The global group Reporters Without Borders is proposing that attacks on journalists be considered war crimes by the International Criminal Court.

The U.N. Security Council held informal talks Friday on the protection of journalists amid alarm at the more than 50 killed so far this year. An estimated 90 percent of those deaths go unpunished.

France, which holds the presidency of the council this month, is especially concerned after the killings of two Radio France Internationale journalists last month in northern Mali.

The director of Reporters Without Borders, Christophe Deloire, called the statistics on killings "sinister" and warned that impunity amounts to "encouragement" for more attacks.

Deloire said 88 journalists were killed in connection with their work last year — a record since the organization started keeping count in 1995.

The British ambassador to the U.N., Mark Lyall Grant, told the chamber, "This is not just an issue for media, it's an issue for all of us."

The proposal to have "deliberate" attacks on journalists defined as war crimes was one of the most striking brought up Friday — especially with the prosecutor of the ICC, Fatou Bensouda, as one of the speakers. Deloire spoke after her, however.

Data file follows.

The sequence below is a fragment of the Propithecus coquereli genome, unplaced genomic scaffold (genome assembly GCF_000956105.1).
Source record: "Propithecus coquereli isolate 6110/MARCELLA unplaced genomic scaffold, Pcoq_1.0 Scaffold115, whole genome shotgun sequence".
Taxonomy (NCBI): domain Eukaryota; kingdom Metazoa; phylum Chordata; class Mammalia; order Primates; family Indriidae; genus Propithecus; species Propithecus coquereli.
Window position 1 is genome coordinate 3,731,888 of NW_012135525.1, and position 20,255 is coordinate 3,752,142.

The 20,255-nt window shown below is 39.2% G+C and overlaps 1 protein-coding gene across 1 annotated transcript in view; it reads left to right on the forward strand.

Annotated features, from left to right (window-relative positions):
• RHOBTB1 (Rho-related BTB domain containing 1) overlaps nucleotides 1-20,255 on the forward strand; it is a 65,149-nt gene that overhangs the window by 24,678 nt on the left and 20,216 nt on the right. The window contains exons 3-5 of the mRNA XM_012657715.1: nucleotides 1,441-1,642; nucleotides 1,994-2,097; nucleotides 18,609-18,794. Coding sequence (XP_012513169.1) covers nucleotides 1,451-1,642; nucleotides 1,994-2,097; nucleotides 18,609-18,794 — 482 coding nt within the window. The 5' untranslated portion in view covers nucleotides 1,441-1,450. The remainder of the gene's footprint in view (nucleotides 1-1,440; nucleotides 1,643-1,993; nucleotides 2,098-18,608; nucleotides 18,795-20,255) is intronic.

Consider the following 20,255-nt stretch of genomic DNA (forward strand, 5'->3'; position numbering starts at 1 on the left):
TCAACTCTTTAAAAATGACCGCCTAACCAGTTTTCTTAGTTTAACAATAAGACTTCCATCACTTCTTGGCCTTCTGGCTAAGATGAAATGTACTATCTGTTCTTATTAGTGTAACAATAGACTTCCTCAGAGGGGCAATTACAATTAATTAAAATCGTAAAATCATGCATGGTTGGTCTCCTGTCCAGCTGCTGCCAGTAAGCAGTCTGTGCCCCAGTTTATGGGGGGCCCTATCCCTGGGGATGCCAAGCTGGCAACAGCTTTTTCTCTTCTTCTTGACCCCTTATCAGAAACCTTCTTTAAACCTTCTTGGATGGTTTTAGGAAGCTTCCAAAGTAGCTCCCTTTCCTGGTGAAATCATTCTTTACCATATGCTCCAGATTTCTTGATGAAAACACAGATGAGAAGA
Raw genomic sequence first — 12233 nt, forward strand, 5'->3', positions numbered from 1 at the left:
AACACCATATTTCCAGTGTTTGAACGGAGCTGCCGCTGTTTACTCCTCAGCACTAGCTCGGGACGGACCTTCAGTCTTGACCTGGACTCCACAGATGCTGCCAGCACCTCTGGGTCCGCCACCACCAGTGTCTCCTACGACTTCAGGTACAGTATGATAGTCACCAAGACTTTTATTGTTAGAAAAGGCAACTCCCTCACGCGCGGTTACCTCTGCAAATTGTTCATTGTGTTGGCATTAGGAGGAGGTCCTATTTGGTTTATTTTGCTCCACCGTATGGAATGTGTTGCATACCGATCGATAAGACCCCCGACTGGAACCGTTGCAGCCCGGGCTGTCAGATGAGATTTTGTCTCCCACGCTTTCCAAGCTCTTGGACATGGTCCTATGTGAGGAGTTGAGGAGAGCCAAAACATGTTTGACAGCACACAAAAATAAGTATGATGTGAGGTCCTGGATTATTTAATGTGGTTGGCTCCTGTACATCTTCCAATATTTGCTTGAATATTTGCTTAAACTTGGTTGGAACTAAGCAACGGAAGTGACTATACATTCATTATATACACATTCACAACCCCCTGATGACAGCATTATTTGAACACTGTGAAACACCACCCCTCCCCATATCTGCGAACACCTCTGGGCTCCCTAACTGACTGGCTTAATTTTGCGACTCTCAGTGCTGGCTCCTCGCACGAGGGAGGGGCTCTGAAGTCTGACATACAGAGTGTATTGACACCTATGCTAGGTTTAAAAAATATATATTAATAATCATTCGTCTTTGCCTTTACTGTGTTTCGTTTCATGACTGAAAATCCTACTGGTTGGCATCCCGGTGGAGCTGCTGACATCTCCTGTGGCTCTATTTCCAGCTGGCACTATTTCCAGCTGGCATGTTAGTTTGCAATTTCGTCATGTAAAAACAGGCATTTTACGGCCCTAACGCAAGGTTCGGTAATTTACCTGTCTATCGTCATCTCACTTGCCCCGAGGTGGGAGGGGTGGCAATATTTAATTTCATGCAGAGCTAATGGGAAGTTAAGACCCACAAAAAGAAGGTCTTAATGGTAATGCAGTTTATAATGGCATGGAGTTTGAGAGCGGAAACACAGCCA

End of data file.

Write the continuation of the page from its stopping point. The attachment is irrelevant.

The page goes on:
One of the meeting's hosts, the Guatemalan ambassador, said the war crimes idea has merit, especially with many attacks on journalists occurring in states where the judicial system has collapsed.

"It's very interesting, which we probably would support if it were put on the table," Gert Rosenthal said.

Guatemala this year ranks 95th on Reporters Without Borders' Press Freedom Index, four spots above Mali. France ranks 37th, the United Kingdom 29th and the United States 32nd.

Participants in Friday's meeting asked what more the Security Council could do to not only protect journalists but condemn rights abuses against them. French Ambassador Gerard Araud said there is an ongoing debate on raising such issues with countries publicly versus privately.

The dangers facing journalists include imprisonment. The briefing notes for the meeting said 183 journalists around the world are currently in prison. The U.S.-based Committee to Protect Journalists says it will announce its annual count of imprisoned journalists on Wednesday.